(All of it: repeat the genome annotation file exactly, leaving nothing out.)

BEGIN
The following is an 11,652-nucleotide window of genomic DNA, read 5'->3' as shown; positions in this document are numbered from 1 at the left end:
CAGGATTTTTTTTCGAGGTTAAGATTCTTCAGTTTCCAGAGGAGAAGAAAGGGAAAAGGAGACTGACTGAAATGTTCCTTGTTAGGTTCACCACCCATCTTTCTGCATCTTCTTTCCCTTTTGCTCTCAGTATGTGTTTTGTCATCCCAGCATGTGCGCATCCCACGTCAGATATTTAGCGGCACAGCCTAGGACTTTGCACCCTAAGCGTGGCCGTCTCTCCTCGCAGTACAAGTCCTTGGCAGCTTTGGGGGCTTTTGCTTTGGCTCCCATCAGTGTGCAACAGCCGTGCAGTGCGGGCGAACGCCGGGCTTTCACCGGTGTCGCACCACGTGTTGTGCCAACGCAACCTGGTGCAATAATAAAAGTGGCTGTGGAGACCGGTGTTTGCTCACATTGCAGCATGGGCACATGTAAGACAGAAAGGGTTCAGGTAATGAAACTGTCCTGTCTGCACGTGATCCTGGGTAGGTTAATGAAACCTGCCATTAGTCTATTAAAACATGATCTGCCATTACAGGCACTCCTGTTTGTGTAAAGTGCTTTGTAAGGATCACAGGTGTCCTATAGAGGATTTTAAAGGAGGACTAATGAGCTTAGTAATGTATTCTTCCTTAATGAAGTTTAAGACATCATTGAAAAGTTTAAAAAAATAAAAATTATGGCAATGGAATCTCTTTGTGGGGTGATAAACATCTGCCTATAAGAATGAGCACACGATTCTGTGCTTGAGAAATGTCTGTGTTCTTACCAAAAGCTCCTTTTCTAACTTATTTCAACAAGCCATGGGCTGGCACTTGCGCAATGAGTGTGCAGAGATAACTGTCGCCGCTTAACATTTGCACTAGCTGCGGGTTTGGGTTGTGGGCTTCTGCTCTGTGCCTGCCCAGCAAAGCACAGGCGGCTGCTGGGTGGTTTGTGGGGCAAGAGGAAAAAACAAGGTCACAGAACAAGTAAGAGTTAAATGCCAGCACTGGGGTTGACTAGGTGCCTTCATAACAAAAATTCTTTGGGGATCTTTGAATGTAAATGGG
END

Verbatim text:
The following is an 11,652-nucleotide window of genomic DNA, read 5'->3' as shown; positions in this document are numbered from 1 at the left end:
CAGGATTTTTTTTCGAGGTTAAGATTCTTCAGTTTCCAGAGGAGAAGAAAGGGAAAAGGAGACTGACTGAAATGTTCCTTGTTAGGTTCACCACCCATCTTTCTGCATCTTCTTTCCCTTTTGCTCTCAGTATGTGTTTTGTCATCCCAGCATGTGCGCATCCCACGTCAGATATTTAGCGGCACAGCCTAGGACTTTGCACCCTAAGCGTGGCCGTCTCTCCTCGCAGTACAAGTCCTTGGCAGCTTTGGGGGCTTTTGCTTTGGCTCCCATCAGTGTGCAACAGCCGTGCAGTGCGGGCGAACGCCGGGCTTTCACCGGTGTCGCACCACGTGTTGTGCCAACGCAACCTGGTGCAATAATAAAAGTGGCTGTGGAGACCGGTGTTTGCTCACATTGCAGCATGGGCACATGTAAGACAGAAAGGGTTCAGGTAATGAAACTGTCCTGTCTGCACGTGATCCTGGGTAGGTTAATGAAACCTGCCATTAGTCTATTAAAACATGATCTGCCATTACAGGCACTCCTGTTTGTGTAAAGTGCTTTGTAAGGATCACAGGTGTCCTATAGAGGATTTTAAAGGAGGACTAATGAGCTTAGTAATGTATTCTTCCTTAATGAAGTTTAAGACATCATTGAAAAGTTTAAAAAAATAAAAATTATGGCAATGGAATCTCTTTGTGGGGTGATAAACATCTGCCTATAAGAATGAGCACACGATTCTGTGCTTGAGAAATGTCTGTGTTCTTACCAAAAGCTCCTTTTCTAACTTATTTCAACAAGCCATGGGCTGGCACTTGCGCAATGAGTGTGCAGAGATAACTGTCGCCGCTTAACATTTGCACTAGCTGCGGGTTTGGGTTGTGGGCTTCTGCTCTGTGCCTGCCCAGCAAAGCACAGGCGGCTGCTGGGTGGTTTGTGGGGCAAGAGGAAAAAACAAGGTCACAGAACAAGTAAGAGTTAAATGCCAGCACTGGGGTTGACTAGGTGCCTTCATAACAAAAATTCTTTGGGGATCTTTGAATGTAAATGGG